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Jean-Marie Hanssens, Philippe Turpin-Lavallée, Roshan Soowamber, Jocelyn Faubert; Visual control of posture as a function of age and cognitive task and its relationship with subjective discomfort. Journal of Vision 2010;10(7):1022. doi: 10.1167/10.7.1022.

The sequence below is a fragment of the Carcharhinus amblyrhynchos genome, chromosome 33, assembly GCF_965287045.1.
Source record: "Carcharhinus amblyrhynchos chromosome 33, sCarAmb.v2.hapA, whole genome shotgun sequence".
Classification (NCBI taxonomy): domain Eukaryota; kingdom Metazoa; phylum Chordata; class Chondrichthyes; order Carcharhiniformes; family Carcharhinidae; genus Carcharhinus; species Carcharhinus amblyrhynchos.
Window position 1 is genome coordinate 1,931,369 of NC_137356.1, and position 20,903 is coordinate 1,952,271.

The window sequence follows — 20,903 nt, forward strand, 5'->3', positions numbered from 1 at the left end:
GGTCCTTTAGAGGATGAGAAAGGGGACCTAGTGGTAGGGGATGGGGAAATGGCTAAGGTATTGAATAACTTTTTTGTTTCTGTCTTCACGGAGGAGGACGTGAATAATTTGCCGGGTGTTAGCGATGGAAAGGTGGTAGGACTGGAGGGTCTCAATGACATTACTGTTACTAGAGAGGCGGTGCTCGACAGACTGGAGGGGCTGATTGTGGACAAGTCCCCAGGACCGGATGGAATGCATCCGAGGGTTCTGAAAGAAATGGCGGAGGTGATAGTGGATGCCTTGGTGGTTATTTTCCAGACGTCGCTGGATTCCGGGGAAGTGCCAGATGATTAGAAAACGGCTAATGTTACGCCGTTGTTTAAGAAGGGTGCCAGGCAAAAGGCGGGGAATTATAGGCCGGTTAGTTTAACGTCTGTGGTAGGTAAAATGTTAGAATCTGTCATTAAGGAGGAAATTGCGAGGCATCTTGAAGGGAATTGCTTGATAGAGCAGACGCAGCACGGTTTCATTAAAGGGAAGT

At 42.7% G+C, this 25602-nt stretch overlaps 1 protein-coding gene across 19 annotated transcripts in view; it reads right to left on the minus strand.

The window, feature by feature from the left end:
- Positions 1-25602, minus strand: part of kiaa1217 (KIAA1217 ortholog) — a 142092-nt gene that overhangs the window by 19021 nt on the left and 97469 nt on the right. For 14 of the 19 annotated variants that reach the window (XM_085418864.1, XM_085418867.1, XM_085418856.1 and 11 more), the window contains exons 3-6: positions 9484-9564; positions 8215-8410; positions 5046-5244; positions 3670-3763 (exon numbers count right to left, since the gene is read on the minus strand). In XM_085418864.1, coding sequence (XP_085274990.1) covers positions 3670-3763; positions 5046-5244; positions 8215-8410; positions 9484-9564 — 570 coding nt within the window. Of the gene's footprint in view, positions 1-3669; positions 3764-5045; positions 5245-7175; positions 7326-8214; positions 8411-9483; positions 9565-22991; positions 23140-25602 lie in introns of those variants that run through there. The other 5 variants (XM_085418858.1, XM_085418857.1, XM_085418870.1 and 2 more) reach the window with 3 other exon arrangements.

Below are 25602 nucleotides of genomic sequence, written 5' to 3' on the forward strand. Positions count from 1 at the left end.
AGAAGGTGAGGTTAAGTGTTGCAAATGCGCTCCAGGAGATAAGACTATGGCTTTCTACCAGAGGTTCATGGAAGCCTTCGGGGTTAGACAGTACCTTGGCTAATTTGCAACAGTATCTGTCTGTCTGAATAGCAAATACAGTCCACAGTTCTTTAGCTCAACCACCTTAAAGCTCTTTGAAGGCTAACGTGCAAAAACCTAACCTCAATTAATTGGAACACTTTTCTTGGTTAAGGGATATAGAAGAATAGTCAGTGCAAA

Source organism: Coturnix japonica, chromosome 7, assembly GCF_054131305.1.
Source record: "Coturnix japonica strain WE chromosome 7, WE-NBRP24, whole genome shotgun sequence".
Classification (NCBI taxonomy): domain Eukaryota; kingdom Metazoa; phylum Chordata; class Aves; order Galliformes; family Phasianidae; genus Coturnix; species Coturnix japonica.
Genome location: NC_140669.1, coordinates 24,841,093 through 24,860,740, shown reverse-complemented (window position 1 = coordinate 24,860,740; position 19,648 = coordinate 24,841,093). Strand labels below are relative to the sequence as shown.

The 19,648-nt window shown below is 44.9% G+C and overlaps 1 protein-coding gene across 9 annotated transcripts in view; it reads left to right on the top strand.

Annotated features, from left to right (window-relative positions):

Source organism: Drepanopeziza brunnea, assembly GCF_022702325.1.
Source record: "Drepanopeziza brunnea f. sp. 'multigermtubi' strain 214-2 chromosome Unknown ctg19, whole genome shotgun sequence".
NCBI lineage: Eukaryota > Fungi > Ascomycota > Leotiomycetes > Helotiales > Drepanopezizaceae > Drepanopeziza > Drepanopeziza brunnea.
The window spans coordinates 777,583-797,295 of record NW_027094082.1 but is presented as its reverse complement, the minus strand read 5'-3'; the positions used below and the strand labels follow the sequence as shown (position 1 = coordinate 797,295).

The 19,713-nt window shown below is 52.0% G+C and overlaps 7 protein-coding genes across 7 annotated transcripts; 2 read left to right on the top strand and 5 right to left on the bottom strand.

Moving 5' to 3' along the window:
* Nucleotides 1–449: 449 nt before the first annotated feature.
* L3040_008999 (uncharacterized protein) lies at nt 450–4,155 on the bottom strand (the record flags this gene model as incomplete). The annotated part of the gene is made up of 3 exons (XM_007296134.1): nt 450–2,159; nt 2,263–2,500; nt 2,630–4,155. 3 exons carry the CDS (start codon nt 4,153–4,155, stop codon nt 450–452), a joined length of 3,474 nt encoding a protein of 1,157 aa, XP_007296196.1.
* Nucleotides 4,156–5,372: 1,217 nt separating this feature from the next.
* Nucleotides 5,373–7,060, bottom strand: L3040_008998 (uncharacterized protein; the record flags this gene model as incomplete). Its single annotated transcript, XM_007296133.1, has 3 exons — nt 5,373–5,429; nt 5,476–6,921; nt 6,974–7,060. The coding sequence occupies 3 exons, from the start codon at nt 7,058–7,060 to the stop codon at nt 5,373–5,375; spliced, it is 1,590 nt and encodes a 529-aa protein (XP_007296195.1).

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Purpose: Older observers tend to be more visually dependent for posture control. It has been suggested that cognitive load can produce postural instability. Very little is known on the relationship between the cognitive tasks and postural control when posture is strongly influenced by dynamic visual inputs and whether the resulting postural reactivity relates to subjective discomfort. Methods: We used a Full Immersive Virtual Environment to simulate a virtual floor. The floor oscillated from right to left with a temporal frequency of 0.25Hz and a slope of four degrees. Three cognitive tasks were performed during the visual stimulation, (1) no mental task, (2) mental countdown task with a random starting number and (3) a Brooks's modified task that consisted in memorising series of 6 numbers. Two young and older groups were tested and asked to stand still with feet together and arms crossed. Body Sway Amplitude (BSA) and Velocity Root Mean Square (VRMS) were calculated from the electromagnetic trackers positioned on the head. After each random condition, subjects were asked their Subjective Unit Discomfort (USI) on a scale ranging from 0 to10. Results: Results show clear effects of age for all three dependent variables BSA, VRMS and USI. Cognitive task conditions had stronger effects on subjective discomfort (USI) measures (reducing subjective discomfort) than on the behavioral outcome of the visually induced posture movement (BSA and VRMS). Conclusions: Visual stimulation had a greater visual induced impact for older observers. They were more sensitive while performing the most complex mental tasks (Brooks). It suggests that older subjects are more sensitive to visually induced postural reactivity during complex multitask cognitive conditions. Subjective discomfort decreased significantly as the mental tasks were more complex suggesting that a concurrent mental task can reduce discomfort related to visual-vestibular-proprioceptive conflicts but at the risk of increasing visually-induced postural instability.
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